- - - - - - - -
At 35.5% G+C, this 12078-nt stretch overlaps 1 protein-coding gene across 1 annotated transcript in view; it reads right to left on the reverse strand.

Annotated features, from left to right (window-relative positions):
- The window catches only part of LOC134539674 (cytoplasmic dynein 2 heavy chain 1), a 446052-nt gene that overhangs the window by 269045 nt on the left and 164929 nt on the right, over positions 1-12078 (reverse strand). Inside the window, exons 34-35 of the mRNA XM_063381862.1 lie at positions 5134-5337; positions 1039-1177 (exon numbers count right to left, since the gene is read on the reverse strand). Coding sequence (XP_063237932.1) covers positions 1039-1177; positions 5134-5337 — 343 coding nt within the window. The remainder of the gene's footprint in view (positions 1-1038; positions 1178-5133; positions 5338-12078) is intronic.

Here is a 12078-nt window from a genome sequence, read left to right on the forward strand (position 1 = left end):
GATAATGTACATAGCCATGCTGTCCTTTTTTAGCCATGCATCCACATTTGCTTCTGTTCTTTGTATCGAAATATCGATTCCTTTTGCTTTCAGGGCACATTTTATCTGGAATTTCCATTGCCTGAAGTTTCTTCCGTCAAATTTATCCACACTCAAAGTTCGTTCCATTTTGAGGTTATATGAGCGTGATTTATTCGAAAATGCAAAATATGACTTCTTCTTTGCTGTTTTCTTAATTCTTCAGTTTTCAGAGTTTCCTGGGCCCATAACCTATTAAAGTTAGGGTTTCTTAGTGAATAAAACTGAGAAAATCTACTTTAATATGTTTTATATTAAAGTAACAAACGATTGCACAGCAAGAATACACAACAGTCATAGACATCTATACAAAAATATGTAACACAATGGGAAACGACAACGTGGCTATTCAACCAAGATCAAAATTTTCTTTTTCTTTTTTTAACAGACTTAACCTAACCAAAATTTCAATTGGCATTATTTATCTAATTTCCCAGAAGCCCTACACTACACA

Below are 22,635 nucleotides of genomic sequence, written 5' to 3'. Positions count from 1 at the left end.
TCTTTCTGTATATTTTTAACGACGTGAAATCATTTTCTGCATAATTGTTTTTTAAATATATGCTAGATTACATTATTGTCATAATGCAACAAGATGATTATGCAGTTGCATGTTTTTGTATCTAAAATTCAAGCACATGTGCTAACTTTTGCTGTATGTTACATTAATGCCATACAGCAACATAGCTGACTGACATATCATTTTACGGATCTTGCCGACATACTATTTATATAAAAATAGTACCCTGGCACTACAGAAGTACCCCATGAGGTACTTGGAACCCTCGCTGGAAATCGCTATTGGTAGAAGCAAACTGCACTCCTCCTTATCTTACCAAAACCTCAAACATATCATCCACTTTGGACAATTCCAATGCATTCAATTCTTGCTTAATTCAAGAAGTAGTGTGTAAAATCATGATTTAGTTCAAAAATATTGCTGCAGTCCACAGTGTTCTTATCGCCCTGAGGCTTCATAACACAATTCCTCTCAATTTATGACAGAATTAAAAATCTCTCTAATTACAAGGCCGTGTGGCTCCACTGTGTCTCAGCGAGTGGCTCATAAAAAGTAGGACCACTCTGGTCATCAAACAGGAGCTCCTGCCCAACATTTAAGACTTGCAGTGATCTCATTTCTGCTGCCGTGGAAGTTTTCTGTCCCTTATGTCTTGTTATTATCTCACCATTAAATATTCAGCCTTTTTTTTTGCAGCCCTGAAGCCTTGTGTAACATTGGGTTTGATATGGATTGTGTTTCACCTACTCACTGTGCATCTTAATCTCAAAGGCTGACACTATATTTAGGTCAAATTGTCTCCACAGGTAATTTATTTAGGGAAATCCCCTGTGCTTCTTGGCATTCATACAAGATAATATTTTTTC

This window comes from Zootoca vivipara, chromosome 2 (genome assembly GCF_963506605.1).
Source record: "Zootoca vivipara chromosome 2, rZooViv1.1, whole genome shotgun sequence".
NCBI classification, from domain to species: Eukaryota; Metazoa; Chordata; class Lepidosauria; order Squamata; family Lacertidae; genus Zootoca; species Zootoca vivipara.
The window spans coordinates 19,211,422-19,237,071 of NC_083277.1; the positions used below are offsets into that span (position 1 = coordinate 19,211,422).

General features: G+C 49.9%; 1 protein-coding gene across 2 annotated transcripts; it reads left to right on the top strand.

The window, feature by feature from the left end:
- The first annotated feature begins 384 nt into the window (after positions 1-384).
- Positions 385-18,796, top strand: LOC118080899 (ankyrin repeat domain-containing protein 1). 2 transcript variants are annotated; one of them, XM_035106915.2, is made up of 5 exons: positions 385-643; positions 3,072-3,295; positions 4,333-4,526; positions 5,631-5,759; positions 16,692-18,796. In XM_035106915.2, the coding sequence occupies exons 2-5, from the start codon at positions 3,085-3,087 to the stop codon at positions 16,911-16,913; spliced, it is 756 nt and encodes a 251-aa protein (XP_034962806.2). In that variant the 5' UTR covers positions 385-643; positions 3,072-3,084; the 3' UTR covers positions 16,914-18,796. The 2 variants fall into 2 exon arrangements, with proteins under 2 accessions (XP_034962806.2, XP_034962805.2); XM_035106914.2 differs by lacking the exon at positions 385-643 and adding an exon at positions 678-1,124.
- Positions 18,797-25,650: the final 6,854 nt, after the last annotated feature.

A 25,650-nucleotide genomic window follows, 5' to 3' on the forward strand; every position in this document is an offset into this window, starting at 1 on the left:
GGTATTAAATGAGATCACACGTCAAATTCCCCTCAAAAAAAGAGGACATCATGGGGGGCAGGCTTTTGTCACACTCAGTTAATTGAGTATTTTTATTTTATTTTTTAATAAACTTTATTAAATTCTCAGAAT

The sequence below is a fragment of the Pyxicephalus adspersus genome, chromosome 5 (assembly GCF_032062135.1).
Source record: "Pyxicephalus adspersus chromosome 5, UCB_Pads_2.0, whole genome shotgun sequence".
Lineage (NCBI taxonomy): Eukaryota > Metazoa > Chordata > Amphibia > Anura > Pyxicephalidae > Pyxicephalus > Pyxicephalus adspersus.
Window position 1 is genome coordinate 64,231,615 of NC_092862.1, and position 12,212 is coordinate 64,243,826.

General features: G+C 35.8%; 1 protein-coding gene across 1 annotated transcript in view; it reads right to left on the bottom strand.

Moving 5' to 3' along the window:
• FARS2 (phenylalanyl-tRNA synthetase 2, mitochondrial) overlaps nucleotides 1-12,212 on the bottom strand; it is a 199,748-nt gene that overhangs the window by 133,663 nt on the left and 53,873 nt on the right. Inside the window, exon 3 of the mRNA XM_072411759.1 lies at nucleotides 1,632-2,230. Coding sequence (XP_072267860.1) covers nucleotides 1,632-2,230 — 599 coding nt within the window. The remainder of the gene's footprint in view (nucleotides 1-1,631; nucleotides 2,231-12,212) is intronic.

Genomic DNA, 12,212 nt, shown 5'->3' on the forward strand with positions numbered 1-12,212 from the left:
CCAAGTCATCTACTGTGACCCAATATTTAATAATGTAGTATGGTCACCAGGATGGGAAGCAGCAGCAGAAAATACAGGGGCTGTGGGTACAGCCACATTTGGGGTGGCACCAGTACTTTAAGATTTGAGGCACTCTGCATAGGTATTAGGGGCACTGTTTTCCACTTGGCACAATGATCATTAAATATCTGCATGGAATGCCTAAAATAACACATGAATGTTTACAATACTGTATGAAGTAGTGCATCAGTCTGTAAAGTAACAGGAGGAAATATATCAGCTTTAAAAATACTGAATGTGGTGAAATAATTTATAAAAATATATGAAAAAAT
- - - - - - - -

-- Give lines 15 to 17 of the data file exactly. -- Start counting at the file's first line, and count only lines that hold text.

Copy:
- Positions 385-18,796, top strand: LOC118080899 (ankyrin repeat domain-containing protein 1). 2 transcript variants are annotated; one of them, XM_035106915.2, is made up of 5 exons: positions 385-643; positions 3,072-3,295; positions 4,333-4,526; positions 5,631-5,759; positions 16,692-18,796. In XM_035106915.2, the coding sequence occupies exons 2-5, from the start codon at positions 3,085-3,087 to the stop codon at positions 16,911-16,913; spliced, it is 756 nt and encodes a 251-aa protein (XP_034962806.2). In that variant the 5' UTR covers positions 385-643; positions 3,072-3,084; the 3' UTR covers positions 16,914-18,796. The 2 variants fall into 2 exon arrangements, with proteins under 2 accessions (XP_034962806.2, XP_034962805.2); XM_035106914.2 differs by lacking the exon at positions 385-643 and adding an exon at positions 678-1,124.
- Positions 18,797-25,650: the final 6,854 nt, after the last annotated feature.

A 25,650-nucleotide genomic window follows, 5' to 3' on the forward strand; every position in this document is an offset into this window, starting at 1 on the left: